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Going on a Living and Nonliving Hunt


By exploring various objects and organisms, students will begin to distinguish between things that are living, things that were once-living, and things that are nonliving.


  • One paper bag per group

Additional Resources


  • Living and Nonliving, by Angela Royston; ISBN 1403408548
  • What Is A Living Thing?, by Bobbie Kalman; ISBN 0613123352
  • Living Things, by Adrienne Mason; ISBN 0613260422
  • It's Alive!: All About the Living World, by Sunnie Kim; ISBN 1891418203

Background for Teachers

Your students may have trouble distinguishing between living, nonliving, and once-living things. Children may consider everything that moves to be alive, including cars and clouds. Often children pretend that objects are alive so that they can talk to them. Children also have difficulty comparing once-living objects with objects that have never lived. Living and nonliving are scientific terms. Children are accustomed to hearing living or dead. By exploring various objects and organisms, your students can begin to distinguish between things that are living, things that were once-living, and things that are nonliving.

Characteristics of living things are: able to grow, reproduce (make more organisms like itself), eat and drink, move, and are made of cells. To be alive, an object must do all five.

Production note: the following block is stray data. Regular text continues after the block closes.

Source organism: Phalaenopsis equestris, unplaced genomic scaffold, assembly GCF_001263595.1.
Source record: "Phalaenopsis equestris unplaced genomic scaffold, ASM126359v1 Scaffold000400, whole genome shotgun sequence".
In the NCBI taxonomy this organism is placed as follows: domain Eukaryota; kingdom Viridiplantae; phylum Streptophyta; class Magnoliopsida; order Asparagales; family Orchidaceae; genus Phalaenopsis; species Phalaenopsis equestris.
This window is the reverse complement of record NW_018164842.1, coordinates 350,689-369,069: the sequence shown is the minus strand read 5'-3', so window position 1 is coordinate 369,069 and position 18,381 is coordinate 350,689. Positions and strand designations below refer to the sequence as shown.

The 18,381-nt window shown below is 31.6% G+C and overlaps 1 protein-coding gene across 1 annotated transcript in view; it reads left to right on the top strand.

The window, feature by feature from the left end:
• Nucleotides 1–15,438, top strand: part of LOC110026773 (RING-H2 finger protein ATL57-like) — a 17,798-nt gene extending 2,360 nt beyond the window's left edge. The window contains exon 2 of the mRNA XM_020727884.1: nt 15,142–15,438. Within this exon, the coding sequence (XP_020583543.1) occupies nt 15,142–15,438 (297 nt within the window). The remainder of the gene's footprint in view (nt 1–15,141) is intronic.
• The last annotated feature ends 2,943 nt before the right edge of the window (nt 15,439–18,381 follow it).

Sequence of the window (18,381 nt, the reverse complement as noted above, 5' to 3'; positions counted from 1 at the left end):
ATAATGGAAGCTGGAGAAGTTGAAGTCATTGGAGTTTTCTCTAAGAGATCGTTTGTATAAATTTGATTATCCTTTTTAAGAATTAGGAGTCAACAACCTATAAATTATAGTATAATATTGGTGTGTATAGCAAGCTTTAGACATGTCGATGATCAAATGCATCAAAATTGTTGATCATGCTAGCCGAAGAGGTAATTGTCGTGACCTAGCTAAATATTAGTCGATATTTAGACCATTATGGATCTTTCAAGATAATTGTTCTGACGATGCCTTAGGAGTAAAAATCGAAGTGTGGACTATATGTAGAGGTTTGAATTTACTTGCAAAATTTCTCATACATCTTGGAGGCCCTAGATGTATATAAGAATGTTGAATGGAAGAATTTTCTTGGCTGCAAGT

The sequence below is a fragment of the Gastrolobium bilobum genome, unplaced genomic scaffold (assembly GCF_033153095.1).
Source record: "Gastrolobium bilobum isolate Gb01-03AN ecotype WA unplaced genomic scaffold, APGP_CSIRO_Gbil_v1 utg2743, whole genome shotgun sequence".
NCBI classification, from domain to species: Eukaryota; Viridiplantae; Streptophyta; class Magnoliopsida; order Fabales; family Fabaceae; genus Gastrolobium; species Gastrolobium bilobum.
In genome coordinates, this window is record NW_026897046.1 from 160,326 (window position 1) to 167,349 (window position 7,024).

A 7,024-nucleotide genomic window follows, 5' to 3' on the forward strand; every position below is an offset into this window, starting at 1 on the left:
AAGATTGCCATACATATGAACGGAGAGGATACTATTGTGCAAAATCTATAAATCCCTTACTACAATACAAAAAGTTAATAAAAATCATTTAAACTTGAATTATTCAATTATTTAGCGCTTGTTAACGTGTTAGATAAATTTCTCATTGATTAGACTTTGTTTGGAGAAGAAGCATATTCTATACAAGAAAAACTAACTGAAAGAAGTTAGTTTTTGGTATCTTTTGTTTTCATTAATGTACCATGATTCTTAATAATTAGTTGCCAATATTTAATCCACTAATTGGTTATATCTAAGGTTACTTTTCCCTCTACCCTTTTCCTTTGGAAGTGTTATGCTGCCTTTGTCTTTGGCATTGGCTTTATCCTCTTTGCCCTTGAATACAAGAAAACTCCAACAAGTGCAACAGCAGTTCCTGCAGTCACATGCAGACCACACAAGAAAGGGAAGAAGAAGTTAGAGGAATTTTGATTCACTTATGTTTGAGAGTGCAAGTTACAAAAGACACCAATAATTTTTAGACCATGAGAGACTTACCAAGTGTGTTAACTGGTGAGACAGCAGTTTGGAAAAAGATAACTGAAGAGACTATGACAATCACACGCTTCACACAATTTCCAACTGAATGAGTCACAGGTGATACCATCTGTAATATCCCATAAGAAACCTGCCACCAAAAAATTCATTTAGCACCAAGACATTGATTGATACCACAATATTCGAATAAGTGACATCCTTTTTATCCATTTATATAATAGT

Intended Learning Outcomes

1. Use Science Process and Thinking Skills
2. Manifest Scientific Attitudes and Interests
3. Understand Science Concepts and Principles
4. Communicate Effectively Using Science Language and Reasoning

Instructional Procedures

  1. Give each group a bag and have them go outside and collect ten items.
  2. Have each group dump their bag on their desks and sort their items.
  3. Discuss how each group has sorted their items.
  4. Are there any other ways to sort them?
  5. Read Living and Nonliving by Angela Royston.
  6. Have groups sort their items again.
  7. Discuss characteristics of living and nonliving things.
  8. Graph results.
  9. Create a compare and contrast Venn Diagram.


  • Clean desks. Sort items into living, nonliving, and once-living. Put a small living animal (cricket, ant, beetle, ladybug, etc.) that is in a small clear box in a few desks.
  • Living and Nonliving boxes.
  • Provide magazines and have students cut out pictures of living, nonliving, and once-living things. Glue on a large piece of paper to make a collage.
  • Sort Picture Cards into living, nonliving, and once-living groups.

Family Connections

  • Students share their collage pictures with their families.
  • Students look for living, nonliving, and once-living things in their homes.

Assessment Plan

  • Make observations as students are working in their groups.
  • Check collages for accuracy.

Created: 09/30/2004
Updated: 05/13/2022